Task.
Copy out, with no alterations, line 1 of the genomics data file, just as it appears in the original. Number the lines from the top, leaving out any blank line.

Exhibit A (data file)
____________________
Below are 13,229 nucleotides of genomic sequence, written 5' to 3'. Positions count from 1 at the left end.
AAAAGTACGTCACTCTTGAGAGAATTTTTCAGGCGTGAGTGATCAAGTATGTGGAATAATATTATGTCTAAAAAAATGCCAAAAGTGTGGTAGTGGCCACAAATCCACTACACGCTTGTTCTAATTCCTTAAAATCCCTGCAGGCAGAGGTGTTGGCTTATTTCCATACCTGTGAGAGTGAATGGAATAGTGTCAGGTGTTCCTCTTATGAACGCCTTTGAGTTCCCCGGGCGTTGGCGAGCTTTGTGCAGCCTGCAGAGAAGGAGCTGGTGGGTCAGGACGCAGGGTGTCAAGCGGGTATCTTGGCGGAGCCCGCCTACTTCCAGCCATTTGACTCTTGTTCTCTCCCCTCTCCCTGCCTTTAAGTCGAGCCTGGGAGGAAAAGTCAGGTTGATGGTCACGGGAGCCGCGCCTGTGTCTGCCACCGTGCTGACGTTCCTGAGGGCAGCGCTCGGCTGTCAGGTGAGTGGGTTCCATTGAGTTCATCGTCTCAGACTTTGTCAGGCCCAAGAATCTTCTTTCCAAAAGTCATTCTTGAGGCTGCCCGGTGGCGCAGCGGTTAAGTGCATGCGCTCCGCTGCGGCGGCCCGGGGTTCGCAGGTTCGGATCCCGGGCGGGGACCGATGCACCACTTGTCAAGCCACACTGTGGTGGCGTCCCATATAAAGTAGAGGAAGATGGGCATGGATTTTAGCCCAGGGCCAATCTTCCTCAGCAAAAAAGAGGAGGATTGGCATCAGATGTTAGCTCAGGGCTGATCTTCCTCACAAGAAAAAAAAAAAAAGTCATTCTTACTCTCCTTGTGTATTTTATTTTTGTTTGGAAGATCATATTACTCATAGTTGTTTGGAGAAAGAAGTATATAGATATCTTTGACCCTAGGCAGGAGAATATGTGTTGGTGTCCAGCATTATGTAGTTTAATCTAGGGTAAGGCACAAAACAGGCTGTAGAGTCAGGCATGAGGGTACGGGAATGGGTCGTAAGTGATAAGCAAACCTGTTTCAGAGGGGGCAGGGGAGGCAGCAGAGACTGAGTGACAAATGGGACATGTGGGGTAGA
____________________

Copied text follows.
Below are 13,229 nucleotides of genomic sequence, written 5' to 3'. Positions count from 1 at the left end.